Non-Disclosure of Evidence, Adverse Inferences and the Court's Search for Truth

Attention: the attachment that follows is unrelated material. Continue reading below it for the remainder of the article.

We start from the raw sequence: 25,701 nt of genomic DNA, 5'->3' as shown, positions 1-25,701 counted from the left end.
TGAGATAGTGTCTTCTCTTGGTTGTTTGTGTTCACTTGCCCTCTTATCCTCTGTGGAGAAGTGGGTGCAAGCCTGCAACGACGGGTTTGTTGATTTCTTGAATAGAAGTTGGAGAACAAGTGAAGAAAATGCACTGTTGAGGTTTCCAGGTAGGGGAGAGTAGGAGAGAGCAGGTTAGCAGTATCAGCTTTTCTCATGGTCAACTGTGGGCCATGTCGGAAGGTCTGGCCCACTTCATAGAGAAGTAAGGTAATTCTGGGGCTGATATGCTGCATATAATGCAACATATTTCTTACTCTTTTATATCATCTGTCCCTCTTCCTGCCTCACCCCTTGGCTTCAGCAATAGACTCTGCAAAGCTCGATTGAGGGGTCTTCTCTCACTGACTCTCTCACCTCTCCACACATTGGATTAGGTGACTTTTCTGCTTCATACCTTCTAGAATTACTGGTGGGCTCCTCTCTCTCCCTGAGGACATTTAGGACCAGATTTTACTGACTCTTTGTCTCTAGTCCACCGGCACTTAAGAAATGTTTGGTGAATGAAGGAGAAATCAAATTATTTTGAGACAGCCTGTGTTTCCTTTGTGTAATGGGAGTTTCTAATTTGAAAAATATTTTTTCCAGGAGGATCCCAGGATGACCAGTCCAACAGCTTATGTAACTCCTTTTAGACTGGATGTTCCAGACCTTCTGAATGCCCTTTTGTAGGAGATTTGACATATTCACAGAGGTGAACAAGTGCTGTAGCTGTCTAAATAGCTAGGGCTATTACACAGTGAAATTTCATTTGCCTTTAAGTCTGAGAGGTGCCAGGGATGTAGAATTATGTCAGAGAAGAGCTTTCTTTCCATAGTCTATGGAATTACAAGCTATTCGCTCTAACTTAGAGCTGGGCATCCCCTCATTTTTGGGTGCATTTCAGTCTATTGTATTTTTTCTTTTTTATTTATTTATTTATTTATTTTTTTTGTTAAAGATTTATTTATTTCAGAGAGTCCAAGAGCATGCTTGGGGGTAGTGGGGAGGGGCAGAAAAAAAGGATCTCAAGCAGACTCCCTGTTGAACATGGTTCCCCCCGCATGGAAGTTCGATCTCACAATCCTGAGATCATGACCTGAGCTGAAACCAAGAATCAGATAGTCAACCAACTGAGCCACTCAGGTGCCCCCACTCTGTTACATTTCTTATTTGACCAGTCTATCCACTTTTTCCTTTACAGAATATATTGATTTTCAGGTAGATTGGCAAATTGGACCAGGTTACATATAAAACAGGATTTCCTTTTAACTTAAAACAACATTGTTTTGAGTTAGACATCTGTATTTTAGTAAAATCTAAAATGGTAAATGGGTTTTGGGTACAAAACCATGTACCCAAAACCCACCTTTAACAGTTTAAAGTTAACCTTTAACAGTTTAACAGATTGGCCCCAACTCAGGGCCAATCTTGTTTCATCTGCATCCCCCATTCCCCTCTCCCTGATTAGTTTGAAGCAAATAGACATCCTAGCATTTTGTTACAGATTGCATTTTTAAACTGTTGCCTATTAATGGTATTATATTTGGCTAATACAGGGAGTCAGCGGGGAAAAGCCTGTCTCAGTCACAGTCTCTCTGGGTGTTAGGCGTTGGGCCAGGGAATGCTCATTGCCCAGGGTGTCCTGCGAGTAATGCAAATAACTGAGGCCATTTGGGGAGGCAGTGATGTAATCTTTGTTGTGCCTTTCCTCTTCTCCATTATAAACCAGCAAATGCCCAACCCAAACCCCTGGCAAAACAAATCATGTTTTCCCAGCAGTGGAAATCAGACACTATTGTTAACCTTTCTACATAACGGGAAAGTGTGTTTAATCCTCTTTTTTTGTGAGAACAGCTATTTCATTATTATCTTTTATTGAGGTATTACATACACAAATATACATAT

AbstractProfessor Molot examines the interaction of two omnipresent and often con flicting premises of the trial process: the "truth theory" and the adversary system. In order to promote pure adversarial struggle and thereby allow either side to present its strongest case, it would appear necessary to ac cord counsel ultimate discretion as to whether known evidence should be disclosed at trial or concealed. The author observes, however, that such unlimited discretion has been modified by the courts and the legislatures in order to insure the presentation of complete and truthful evidential picture. As result of this necessary modification certain adverse inferen ces of fact have been developed to aid the court in assessing the effect of non-disclosure on the evidence adduced by either adversary. Using the "truth theory" and the "adversary theory" as foundation the author dis cusses the development of adverse inferences in the light of case law, both criminal and civil, in order to define and evaluate some of the underlying principles of the trial process.
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